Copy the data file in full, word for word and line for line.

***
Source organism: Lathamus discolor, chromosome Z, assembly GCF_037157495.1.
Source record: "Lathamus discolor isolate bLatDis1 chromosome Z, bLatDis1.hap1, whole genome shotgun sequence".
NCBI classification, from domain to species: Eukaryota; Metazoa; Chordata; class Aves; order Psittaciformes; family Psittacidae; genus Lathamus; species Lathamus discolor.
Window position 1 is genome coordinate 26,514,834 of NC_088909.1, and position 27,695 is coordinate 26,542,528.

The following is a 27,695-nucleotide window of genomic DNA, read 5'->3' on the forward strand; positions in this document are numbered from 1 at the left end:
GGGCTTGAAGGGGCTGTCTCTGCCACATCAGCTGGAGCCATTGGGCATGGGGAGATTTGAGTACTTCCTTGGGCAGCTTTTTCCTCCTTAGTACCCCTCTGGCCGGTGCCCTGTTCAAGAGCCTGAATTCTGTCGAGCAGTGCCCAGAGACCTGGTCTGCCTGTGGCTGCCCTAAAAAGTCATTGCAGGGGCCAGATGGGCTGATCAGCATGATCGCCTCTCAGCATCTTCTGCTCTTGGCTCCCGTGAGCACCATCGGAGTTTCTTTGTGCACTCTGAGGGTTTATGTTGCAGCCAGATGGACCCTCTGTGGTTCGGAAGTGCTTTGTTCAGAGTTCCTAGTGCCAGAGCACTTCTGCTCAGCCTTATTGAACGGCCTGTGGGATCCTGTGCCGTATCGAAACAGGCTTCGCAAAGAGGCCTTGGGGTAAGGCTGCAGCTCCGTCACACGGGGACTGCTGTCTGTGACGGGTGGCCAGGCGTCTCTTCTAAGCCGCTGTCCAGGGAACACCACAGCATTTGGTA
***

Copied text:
Source organism: Lathamus discolor, chromosome Z, assembly GCF_037157495.1.
Source record: "Lathamus discolor isolate bLatDis1 chromosome Z, bLatDis1.hap1, whole genome shotgun sequence".
NCBI classification, from domain to species: Eukaryota; Metazoa; Chordata; class Aves; order Psittaciformes; family Psittacidae; genus Lathamus; species Lathamus discolor.
Window position 1 is genome coordinate 26,514,834 of NC_088909.1, and position 27,695 is coordinate 26,542,528.

The following is a 27,695-nucleotide window of genomic DNA, read 5'->3' on the forward strand; positions in this document are numbered from 1 at the left end:
GGGCTTGAAGGGGCTGTCTCTGCCACATCAGCTGGAGCCATTGGGCATGGGGAGATTTGAGTACTTCCTTGGGCAGCTTTTTCCTCCTTAGTACCCCTCTGGCCGGTGCCCTGTTCAAGAGCCTGAATTCTGTCGAGCAGTGCCCAGAGACCTGGTCTGCCTGTGGCTGCCCTAAAAAGTCATTGCAGGGGCCAGATGGGCTGATCAGCATGATCGCCTCTCAGCATCTTCTGCTCTTGGCTCCCGTGAGCACCATCGGAGTTTCTTTGTGCACTCTGAGGGTTTATGTTGCAGCCAGATGGACCCTCTGTGGTTCGGAAGTGCTTTGTTCAGAGTTCCTAGTGCCAGAGCACTTCTGCTCAGCCTTATTGAACGGCCTGTGGGATCCTGTGCCGTATCGAAACAGGCTTCGCAAAGAGGCCTTGGGGTAAGGCTGCAGCTCCGTCACACGGGGACTGCTGTCTGTGACGGGTGGCCAGGCGTCTCTTCTAAGCCGCTGTCCAGGGAACACCACAGCATTTGGTA